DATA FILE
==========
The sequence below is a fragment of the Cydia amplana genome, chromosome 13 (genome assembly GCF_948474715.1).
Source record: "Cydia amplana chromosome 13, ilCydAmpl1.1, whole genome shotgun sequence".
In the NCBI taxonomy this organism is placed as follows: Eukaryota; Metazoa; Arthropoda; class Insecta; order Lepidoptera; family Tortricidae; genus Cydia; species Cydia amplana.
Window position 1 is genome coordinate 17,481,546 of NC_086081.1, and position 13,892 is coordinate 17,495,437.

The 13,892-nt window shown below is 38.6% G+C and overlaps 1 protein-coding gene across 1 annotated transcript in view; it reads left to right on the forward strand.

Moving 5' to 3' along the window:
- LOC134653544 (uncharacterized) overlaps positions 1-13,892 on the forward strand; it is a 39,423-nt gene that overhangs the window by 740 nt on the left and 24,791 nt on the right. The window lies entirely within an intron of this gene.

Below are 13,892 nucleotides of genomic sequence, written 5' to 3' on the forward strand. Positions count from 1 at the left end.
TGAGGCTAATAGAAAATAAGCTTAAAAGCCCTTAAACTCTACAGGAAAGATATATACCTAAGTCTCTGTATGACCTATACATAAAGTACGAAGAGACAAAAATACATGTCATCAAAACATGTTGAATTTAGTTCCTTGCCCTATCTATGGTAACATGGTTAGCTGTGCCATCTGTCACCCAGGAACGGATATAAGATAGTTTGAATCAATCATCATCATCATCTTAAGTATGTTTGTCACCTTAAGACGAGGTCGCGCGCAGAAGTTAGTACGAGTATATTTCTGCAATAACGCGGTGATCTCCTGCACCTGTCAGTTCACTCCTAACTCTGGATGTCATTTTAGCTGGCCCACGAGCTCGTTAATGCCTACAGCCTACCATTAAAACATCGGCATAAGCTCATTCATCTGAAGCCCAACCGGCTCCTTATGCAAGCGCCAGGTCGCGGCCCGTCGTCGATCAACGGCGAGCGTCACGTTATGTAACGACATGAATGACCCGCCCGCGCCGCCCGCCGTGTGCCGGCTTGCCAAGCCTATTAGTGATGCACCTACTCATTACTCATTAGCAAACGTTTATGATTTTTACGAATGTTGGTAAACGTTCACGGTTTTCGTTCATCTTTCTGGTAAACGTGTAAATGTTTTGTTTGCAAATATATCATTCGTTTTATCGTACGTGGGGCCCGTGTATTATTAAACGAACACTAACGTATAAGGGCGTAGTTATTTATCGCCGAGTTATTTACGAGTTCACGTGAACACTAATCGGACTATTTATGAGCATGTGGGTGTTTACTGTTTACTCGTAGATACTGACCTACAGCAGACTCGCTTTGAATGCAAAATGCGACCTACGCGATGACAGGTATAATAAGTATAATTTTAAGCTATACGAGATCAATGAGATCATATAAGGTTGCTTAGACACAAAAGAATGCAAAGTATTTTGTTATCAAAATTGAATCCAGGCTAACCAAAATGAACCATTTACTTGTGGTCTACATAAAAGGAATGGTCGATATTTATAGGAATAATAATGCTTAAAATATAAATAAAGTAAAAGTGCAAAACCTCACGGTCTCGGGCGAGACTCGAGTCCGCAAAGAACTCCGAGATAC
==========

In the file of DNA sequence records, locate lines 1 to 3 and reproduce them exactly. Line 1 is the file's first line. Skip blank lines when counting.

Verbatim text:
The sequence below is a fragment of the Cydia amplana genome, chromosome 13 (genome assembly GCF_948474715.1).
Source record: "Cydia amplana chromosome 13, ilCydAmpl1.1, whole genome shotgun sequence".
In the NCBI taxonomy this organism is placed as follows: Eukaryota; Metazoa; Arthropoda; class Insecta; order Lepidoptera; family Tortricidae; genus Cydia; species Cydia amplana.